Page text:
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It is possible to remove the entire shifter/brake lever unit from the base without removing the base from the bars. You remove the brake and shifter cables, then loosen the little allen head (2 mm IIRC) set screw under the lever body that's holding the pivot pin in place and drift out the pin.

NOTE: there is a return spring and a pair of plastic bushings at the lever pivot so be sure to pay attention to how they are installed before you remove anything.

Take the lever/shifter assembly and soak it in mineral spirits or a similar solvent with plenty of agitation for several hours. It's amazing how much crud comes out. Drain and let the solvent dry then lube profusely with Tri-Flow or similar.

Reinstall on the lever base being sure to fit the return spring and bushings correctly, insert the pivot pin and the set screw. Reinstall the cables and you should be good for quite a few more miles.

As noted, the shifter mechanism itself is non-servicable. Lots of folks have taken them apart. I don't know anyone who has successfully put one back together.
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Old 08-24-07, 05:47 AM   #18
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NO! You'll regret that all the way to the bike shop to buy new shifters. Just hose them out again if you need to.
Hehe, sorry for the confusion, what I meant was I would be taking them off the bars and soaking them, not actually taking the shifters themselves apart. Sorry!
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Old 08-24-07, 09:00 AM   #19
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I had the same problem on the front shifter on an old RSX equipped bike. The downshift to the small CR's would not catch. I read on a post and was confirmed by the LBS mechanic that Shimano was using a grease that hardened up with age and would cause shifting problems. The solution was long inverted soaking with TriFlow or equivalent to dissolve grease and free up mechanism. Do not disassemble!! You will regret it and have to go the cost of the replacement.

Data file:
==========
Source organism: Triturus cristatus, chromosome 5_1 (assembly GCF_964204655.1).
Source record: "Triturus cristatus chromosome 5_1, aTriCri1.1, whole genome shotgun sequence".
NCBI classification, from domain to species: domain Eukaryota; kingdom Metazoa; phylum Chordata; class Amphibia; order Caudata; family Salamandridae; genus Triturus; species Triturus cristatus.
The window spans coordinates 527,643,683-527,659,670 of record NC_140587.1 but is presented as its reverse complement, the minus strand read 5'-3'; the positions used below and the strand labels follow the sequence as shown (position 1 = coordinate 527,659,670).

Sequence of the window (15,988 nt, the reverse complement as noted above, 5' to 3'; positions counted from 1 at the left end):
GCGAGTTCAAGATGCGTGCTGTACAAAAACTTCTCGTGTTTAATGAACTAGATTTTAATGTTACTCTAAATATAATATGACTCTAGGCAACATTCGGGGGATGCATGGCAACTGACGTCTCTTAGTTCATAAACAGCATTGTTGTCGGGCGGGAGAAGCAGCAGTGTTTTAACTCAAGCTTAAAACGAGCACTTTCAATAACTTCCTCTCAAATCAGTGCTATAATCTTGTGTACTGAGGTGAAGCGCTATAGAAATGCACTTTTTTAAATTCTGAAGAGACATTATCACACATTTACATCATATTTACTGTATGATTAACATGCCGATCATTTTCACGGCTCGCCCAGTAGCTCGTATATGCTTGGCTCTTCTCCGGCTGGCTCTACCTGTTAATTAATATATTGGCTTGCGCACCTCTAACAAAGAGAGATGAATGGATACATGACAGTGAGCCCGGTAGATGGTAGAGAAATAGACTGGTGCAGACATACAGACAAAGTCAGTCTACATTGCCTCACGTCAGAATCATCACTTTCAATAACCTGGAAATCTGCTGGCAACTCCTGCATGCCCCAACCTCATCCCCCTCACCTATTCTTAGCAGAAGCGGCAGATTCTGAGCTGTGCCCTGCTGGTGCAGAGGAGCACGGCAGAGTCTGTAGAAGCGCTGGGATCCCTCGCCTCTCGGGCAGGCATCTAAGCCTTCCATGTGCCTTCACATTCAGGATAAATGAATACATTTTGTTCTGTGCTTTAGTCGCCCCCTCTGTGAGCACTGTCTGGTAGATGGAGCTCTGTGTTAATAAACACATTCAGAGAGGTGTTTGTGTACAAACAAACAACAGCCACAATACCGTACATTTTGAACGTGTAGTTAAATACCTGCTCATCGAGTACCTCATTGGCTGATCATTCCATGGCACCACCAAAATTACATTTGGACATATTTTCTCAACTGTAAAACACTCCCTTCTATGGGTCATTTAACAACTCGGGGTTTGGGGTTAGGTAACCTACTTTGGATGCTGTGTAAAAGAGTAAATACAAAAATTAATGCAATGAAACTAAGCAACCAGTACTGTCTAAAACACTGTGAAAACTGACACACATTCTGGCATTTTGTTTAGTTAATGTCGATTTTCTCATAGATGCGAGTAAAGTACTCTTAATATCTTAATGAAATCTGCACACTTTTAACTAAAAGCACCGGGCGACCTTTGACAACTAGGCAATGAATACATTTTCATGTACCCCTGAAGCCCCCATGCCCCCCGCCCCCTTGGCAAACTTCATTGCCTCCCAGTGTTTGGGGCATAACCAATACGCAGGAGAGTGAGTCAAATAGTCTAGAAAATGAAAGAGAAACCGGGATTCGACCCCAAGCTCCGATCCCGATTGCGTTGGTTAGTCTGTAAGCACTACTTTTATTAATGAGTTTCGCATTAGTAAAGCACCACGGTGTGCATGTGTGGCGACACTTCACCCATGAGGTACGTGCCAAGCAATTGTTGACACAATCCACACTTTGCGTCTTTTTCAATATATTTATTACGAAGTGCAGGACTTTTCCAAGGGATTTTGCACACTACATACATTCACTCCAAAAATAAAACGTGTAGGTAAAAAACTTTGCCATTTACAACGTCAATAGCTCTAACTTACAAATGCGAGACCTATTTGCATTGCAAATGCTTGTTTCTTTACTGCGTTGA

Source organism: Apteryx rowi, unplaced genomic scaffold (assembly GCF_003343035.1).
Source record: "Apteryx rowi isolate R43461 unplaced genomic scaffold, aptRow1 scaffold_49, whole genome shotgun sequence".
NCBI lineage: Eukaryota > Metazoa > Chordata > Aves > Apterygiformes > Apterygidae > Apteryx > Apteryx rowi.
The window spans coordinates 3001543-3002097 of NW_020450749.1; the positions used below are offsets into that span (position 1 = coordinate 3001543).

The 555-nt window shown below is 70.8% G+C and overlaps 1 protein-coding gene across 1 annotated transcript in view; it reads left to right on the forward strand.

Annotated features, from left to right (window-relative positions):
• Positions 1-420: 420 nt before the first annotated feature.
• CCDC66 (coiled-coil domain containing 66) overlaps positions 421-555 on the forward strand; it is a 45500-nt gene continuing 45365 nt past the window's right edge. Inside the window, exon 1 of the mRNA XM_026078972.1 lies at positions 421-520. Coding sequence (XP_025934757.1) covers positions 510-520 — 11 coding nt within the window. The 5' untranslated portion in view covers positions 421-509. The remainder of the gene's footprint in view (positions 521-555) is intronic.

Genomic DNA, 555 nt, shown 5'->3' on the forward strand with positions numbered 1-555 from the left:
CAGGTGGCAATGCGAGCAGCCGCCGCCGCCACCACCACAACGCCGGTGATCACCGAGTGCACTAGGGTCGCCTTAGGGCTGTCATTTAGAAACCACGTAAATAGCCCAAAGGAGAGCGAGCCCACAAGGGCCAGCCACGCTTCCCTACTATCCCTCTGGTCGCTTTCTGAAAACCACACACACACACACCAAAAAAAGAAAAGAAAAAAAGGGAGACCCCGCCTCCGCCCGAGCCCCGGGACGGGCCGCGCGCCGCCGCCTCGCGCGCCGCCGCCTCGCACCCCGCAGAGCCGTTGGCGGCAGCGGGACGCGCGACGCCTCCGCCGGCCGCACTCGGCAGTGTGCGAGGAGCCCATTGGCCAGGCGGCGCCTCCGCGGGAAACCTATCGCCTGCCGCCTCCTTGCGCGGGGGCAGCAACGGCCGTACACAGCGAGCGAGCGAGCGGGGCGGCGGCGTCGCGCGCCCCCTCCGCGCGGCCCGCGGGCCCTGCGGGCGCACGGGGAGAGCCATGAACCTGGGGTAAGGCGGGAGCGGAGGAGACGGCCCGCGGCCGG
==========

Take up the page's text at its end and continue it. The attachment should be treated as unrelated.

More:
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Old 09-22-09, 02:04 PM   #20
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Bump...

I just revived some RSX brifters by using a lot of WD40 to loosen up the front and rears on a bike I'm going to sell. The rear reacted better than the front to the WD40 spray and freed up easily after a few minutes. The front took over two hours of shifting / waiting for the spray to loosen up the jammed up gears but now it all works again. I was about ready to give up! A little Tri-Flow and graphite Lock-Ease spray should keep them working for a while. Time to make some money...
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Old 09-22-09, 02:58 PM   #21
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I'd just hose them out really well with WD40.
You can also improve shifting performance by replacing the shift cables and cable housings, especially the short housing found just before the rear derailleur. It tends to collect dirt, water, and crud. It's the derailleur spring that pulls the cable through the housings as you shift to smaller cogs. Excess friction in the housings can cause the symptoms you have described. So can dirty shifters.

Al